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Houston police investigating stolen copper pipes that will leave some businesses without power for days

Houston Chronicle 1/5/2023 Clare Fonstein, Staff Writer

When State Farm agent and building owner Aaron German got an alert on his phone that 5 percent of customers in his neighborhood were without power, he knew what had happened — someone stole the copper pipes again.

State Farm and their neighboring business Newme Dental will be dark for days after the theft. German reported the theft to Houston Police Department and it is being investigated by the metal theft unit.   

Copper pipes were previously stolen from the building on the 8400 block of Hall Road in June, shutting off power for about two weeks for businesses.

Back then, when he got the notification of the building’s power outage, German didn't think much of it.

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“When we got there we could see the debris and some of the things by the road where the power pole is and noticed that the copper and everything was ripped off and had been ripped out,” he said. “$60,000 later, that's all back in.”  

In a copper theft, an electrician is needed to replace what was taken, and once that is done, CenterPoint Energy can restore service, officials with the utility said.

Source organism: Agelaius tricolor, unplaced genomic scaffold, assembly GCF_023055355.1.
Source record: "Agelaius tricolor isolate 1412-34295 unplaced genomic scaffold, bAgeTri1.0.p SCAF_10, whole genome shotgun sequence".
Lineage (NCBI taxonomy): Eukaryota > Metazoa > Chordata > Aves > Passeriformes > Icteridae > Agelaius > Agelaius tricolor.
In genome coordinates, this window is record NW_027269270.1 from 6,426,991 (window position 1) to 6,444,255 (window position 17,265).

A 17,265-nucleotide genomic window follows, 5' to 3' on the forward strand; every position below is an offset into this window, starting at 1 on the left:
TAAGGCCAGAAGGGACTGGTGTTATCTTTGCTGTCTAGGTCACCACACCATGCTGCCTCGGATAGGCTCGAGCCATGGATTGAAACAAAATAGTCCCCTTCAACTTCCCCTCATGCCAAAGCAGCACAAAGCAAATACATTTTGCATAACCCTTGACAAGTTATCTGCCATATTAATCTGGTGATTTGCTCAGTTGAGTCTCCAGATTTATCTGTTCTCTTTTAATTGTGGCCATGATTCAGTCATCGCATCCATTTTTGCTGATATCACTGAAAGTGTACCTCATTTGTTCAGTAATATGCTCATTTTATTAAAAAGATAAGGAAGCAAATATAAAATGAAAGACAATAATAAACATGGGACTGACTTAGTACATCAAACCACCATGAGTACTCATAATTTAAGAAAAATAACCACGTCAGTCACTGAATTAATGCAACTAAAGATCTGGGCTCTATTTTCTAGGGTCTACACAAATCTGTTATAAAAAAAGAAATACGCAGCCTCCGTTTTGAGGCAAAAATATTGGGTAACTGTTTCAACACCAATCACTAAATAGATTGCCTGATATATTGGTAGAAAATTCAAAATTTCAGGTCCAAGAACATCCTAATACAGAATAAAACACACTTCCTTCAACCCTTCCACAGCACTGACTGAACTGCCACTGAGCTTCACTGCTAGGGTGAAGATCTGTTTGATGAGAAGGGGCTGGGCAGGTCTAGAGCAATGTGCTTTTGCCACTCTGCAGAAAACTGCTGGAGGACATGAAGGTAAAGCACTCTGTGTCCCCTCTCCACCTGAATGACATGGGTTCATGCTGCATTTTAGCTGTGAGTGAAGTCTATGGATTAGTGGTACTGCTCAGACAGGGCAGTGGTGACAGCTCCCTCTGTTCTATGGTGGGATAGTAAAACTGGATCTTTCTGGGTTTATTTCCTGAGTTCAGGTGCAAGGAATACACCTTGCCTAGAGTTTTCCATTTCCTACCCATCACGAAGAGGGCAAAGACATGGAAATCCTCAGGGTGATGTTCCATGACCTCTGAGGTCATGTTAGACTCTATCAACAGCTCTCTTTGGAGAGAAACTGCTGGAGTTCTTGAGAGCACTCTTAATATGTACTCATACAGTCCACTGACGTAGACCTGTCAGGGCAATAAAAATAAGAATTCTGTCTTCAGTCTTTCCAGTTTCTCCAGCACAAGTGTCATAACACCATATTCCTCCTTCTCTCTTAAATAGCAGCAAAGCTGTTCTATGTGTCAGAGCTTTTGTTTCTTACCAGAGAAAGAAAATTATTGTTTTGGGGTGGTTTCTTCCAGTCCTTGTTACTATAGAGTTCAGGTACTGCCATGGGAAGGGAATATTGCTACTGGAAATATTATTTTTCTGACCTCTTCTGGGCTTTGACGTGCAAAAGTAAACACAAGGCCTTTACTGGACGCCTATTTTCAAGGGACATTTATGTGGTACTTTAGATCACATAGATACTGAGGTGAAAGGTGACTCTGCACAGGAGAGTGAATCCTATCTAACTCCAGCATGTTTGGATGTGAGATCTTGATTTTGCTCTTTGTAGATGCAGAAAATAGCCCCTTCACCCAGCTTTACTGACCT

He said after the first copper theft, he set up a camera for extra security.

German said from the video of the recent theft he can see people coming to take the pipes around 11:50 p.m. Tuesday. CenterPoint confirmed their crews responded to the building's outage Wednesday morning. 

Last time he went through this, about 800 feet of pipe was stolen. This time, it's more, German said. 

Copper thefts are motivated by quick profits, the FBI has reported. They also can turn deadly, according to CenterPoint. 

Those stealing are risking electrocution, and tampering with electric equipment also comes with the danger of citizens coming in contact with energized power lines. 

Copper stolen from infrastructure is often sold for high prices to recycling centers. The copper travels through dealers, smelters, mills, foundries, ingot makers, power plants and others in order to eventually be reused.

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Copper is deemed the most valuable scrap metal, according to Astro City Scrap Metal. Copper can go for $4 per pound, they reported.  

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